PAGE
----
For example, say you sell tires. You might reasonably guess that sales of new cars three years ago would have a strong effect on present retail sales of tires. To test this idea you might compare new car sales of six years ago with the replacement tires sales from three years ago.
Suppose you found that new tire sales three years ago were 10 percent of the new car sales three years previous to that. Repeating this exercise with car sales five years ago and so on, you might find that in each case tire sales were about 10 percent of the new car sales made three years before. You could logically conclude that the total market for replacement tire sales in your area this year ought to be about 10 percent of the new car sales in your locality three years ago.
Naturally, the more localized the figures you can find the better. While, for instance, there may be a decline nationally in new housing starts, if you sell new appliances in an area where new housing is booming, you obviously would want to base your estimate of market potential on local condition. Newspapers and local radio and TV stations may be able to help you find this information.
There are many sources of such secondary research material (while the internet is great, so information is NOT on the internet, so check other souces). You can find it in libraries, universities and colleges, trade and general business publications, and newspapers. Trade associations and government agencies are rich sources of information.
Primary research, the last step.
Primary research on the outside can be as simple as your asking customers or suppliers how they feel about your store or service firm or as complex as the surveys done by the sophisticated professional marketing research giants. It includes among its tools direct mail questionnaires, telephone or “on the street” surveys, experiments, panel studies, test marketing, behavior observation, and the like.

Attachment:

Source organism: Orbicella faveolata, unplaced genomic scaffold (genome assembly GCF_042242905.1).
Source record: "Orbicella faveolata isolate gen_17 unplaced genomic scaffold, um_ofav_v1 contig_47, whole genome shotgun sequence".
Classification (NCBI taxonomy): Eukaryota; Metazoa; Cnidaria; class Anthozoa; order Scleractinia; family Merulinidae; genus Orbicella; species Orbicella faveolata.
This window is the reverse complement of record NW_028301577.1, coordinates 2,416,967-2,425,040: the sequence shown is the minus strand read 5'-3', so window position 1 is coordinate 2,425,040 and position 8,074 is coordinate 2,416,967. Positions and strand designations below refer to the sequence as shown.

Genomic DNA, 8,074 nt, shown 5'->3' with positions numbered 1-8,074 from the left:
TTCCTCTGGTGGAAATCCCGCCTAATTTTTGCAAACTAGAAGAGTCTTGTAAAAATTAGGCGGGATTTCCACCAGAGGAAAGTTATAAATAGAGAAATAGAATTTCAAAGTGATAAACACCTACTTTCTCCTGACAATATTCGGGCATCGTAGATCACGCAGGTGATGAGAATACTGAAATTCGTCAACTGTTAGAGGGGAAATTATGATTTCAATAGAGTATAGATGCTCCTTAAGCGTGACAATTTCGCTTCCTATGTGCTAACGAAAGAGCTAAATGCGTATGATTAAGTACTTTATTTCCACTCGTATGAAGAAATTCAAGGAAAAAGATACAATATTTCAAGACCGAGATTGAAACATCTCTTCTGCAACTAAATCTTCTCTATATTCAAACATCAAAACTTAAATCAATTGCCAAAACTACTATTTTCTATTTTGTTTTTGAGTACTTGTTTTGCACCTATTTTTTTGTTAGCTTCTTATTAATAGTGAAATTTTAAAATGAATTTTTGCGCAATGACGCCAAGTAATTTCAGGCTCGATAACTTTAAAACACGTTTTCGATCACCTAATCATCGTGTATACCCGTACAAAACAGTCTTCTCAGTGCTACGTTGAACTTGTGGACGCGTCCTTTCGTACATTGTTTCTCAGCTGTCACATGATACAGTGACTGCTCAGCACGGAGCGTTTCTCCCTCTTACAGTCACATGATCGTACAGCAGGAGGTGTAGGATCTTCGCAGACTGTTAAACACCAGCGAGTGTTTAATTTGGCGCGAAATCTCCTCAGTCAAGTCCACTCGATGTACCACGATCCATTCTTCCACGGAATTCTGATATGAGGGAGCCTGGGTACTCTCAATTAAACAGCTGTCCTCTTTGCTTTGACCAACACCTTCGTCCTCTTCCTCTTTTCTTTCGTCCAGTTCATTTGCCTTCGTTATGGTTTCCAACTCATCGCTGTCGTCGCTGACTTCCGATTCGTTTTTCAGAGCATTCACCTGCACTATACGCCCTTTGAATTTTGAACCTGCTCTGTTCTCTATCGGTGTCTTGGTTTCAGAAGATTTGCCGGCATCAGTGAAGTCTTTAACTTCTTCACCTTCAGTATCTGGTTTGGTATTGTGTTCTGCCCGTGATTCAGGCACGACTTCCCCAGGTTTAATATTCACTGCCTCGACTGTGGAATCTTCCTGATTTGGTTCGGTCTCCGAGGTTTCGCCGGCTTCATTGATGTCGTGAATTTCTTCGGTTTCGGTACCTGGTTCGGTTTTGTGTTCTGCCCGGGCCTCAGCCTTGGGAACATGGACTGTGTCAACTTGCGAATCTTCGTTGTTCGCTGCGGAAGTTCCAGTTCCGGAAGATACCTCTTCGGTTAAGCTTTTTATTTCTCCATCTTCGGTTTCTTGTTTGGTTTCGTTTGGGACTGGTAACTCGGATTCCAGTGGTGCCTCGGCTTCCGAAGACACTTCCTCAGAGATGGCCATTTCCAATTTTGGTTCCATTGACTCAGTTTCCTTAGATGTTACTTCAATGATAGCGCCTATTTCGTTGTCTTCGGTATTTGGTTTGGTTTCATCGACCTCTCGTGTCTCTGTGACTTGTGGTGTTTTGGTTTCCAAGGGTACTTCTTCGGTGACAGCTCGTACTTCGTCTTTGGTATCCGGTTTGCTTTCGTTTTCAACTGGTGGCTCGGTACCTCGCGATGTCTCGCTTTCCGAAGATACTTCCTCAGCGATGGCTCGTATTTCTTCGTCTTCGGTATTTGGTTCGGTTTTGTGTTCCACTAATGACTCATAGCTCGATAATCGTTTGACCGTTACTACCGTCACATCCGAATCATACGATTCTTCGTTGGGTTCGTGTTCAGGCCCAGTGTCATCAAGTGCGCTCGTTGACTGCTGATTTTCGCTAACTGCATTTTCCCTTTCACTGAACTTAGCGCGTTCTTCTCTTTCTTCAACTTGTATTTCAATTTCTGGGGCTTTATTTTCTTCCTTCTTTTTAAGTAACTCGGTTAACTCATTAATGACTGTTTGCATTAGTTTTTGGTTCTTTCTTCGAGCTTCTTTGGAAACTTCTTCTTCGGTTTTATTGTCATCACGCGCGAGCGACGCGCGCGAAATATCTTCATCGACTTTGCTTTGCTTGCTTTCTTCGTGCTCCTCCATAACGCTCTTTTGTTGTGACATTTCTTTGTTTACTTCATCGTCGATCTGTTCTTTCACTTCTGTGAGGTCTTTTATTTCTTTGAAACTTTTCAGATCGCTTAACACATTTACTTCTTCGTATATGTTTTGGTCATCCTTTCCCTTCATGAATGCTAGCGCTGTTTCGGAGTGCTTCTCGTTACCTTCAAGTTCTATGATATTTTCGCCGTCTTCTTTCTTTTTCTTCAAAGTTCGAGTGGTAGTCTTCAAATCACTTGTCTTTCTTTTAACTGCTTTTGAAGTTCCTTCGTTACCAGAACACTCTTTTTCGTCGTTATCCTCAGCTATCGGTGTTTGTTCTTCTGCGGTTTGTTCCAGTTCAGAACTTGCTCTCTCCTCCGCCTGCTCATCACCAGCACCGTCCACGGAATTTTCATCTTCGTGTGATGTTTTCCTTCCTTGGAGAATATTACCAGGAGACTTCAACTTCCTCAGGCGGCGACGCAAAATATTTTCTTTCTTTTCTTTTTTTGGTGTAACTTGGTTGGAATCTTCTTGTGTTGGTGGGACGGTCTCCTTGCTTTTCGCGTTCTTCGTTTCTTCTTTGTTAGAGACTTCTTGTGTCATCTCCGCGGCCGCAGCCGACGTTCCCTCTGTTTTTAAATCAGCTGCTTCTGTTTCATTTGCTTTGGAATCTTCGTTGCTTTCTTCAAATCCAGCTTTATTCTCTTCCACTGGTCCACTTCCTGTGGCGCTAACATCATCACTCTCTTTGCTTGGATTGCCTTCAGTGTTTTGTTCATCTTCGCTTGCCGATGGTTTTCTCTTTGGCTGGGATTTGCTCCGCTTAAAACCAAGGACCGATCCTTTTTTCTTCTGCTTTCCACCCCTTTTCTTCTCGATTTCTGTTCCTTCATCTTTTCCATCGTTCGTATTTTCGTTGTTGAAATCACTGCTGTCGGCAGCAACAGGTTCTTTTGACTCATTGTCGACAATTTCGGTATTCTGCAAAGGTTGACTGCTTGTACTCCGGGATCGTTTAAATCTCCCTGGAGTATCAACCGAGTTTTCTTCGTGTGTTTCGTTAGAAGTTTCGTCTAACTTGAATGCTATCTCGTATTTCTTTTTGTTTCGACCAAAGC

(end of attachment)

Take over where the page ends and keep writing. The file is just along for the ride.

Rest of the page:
Primary research is often divided into “reactive” and “nonreactive” research. The “peanut shell study” at the beginning of this Guide is an example of nonreactive primary research: it was a way of seeing how real people behaved in a real “market situation” (in this case how they moved through the store and which displays attracted their attention) without influencing that behavior even accidentally.
Reactive research (surveys, interviews, questionnaires) is probably what most people think of when they hear the word “marketing research.” It’s the kind best left to the experts, since you may not know the right questions to ask. There’s also the danger that either people won’t want to hurt your feelings when you ask them their opinions about your business or they’ll answer questions the way they think they are “expected” to answer, rather than the way they really feel. If you feel you can’t afford high-priced marketing research services, ask nearby college or university business schools for help.